Crouch, touch, pause, engage is a series of instructions that used to be given to rugby union scrums by the referee. I hope most leaders don’t want their staff to crouch these days and touch is something we hope stays outside the workplace. But I want you to pause and think about the final word – engage.
Engagement is seen as the holy grail of staff development. If you can get people committed to the business and their role within it, then productivity goes up, customers are happy and all your problems are over – or that’s the thinking. In any organisation that has remote teams or home working staff, engagement is seen as the essential component that will stop them idling their time away in front of Jeremy Kyle or pruning the roses.
But what does it mean to engage your staff? Webster’s dictionary defines being engaged as ‘emotional involvement or commitment’. Which is fine as far as it goes – but it does seem to leave the responsibility for that commitment entirely with the employee.
What is it that we as leaders or managers can do to promote this state? The short answer is think about the needs of those who report to us. And the best way to think that through is to consider what makes our own role worth doing. What gets us motivated to do our best?
There are actually only three major dynamics that go towards that feeling of commitment. Trust, growth and reward. It gets slightly more complicated when you realise they can mean different things to different people. There’s no one answer that will allow you to press the engagement button with your whole team. Sorry.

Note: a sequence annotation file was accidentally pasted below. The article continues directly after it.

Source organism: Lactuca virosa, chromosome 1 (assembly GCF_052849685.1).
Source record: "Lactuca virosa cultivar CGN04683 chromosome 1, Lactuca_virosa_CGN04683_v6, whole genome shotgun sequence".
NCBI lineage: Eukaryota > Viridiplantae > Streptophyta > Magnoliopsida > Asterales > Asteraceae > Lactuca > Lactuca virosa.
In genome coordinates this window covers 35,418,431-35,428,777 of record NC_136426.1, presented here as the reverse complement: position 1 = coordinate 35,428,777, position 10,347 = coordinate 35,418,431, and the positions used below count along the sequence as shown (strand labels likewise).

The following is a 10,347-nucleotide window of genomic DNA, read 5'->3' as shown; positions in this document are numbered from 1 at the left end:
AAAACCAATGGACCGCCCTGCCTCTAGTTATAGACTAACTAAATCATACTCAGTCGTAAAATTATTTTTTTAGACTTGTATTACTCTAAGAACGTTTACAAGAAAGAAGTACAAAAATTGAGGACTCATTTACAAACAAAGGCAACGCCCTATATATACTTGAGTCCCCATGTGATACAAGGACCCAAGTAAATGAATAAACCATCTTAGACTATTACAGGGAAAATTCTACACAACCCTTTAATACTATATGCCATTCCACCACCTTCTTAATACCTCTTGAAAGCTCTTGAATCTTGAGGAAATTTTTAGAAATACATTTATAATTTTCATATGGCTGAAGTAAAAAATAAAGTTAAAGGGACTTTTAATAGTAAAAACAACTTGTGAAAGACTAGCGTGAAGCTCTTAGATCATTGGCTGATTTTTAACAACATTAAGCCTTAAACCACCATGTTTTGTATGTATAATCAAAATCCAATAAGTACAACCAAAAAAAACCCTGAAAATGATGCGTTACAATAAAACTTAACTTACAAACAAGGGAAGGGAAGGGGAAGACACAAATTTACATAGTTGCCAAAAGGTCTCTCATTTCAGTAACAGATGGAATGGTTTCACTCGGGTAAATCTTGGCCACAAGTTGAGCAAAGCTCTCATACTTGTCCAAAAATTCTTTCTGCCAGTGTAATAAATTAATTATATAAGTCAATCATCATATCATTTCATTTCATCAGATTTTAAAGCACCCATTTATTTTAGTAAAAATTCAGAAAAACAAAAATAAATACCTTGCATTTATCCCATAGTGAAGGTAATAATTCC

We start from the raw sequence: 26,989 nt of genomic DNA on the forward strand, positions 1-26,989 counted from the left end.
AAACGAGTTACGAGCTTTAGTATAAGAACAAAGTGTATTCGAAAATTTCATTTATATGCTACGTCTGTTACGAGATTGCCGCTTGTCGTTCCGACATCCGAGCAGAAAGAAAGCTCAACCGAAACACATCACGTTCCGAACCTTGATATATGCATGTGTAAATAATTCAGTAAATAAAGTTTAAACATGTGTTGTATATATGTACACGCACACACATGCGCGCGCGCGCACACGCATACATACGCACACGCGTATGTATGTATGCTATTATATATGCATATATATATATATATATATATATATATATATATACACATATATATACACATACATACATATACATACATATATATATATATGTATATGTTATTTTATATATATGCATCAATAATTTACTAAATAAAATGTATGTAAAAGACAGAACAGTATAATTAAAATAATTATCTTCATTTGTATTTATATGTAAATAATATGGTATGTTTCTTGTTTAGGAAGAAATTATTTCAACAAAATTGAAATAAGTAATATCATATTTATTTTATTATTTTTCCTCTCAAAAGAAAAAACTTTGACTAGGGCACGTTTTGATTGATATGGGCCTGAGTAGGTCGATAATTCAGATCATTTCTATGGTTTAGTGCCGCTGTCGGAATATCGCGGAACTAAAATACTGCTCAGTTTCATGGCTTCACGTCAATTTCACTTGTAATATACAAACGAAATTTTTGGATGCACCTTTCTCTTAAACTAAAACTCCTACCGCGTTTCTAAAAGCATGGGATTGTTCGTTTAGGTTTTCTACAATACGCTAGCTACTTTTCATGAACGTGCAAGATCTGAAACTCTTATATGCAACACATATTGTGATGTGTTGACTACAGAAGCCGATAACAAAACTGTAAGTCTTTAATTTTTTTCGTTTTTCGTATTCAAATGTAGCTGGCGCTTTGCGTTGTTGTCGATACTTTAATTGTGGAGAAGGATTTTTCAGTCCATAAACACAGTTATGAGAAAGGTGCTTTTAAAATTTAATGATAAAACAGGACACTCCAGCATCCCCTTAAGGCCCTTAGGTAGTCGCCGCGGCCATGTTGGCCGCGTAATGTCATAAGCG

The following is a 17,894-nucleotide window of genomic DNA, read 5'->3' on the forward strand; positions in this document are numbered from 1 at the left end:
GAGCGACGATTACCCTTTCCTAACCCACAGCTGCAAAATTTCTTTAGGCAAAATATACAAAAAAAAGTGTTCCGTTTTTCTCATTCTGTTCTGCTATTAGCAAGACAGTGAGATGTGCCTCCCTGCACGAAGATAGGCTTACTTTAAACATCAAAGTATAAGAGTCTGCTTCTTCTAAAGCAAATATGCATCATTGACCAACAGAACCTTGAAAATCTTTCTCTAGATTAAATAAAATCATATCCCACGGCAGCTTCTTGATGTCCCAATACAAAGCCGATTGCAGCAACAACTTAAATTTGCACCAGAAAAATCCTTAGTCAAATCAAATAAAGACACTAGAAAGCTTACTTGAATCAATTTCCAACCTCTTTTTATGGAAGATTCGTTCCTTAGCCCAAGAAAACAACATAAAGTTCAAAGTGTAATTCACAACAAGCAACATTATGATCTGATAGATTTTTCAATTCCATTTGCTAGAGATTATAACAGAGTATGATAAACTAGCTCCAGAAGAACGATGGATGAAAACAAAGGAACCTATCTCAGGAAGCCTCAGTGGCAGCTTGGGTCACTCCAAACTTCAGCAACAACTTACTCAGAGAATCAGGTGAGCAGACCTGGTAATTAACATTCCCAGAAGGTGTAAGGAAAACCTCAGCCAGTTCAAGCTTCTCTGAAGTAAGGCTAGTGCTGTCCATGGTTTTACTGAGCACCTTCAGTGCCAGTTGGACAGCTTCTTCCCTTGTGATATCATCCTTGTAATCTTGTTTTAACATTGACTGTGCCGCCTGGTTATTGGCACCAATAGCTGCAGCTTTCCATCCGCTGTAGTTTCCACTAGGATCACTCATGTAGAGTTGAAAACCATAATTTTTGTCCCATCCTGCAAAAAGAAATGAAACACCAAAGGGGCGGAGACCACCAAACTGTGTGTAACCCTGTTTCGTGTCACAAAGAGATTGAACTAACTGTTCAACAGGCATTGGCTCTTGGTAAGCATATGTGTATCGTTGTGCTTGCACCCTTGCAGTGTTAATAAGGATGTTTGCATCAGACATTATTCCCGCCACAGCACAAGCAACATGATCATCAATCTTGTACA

But what these three dynamics do is to give you a positive basis for a conversation with each of those you work with in order to find out what their individual expectations are. (A small word of caution. Peoples’ ambitions change over time. This is not a one off exercise)
For one person growth will mean getting more complicated tasks or more responsibility. To be stretched. For another it may be achieving a higher proportion of success in a regular task such as making sales calls. For a third it will mean having targets that increase as their ability grows.
The idea of reward varies just as widely. It does include pay and increments, but growing responsibility or more complicated work mentioned above will be a reward to some people. In can even be provided in the simplest way possible. Say thank you.
Trust can be hardest to offer, because we have to work against our own fears and insecurities. ‘If my team don’t perform it’s my neck on the line, so I’m going to set tight targets and monitor them closely.’ Given space people are certainly going to make mistakes and our traditional approach is to correct that poor performance.
In their book ‘The One Minute Manager’ Blanchard and Johnson recommend a radically different approach. They suggest the manager watches carefully until they find something they can praise – and do it immediately. The result is increased confidence and self worth. That increases the desire and ability to do things well. In short, trustworthiness!
I must stress that these are only examples. The time taken to find what floats each person’s individual boat will in itself increase their feeling of being valued and being part of team. And the result of that? Before you know it everyone will be pushing in the same direction.
If you would like to know more about how engaged your staff are currently and what you need to do to go here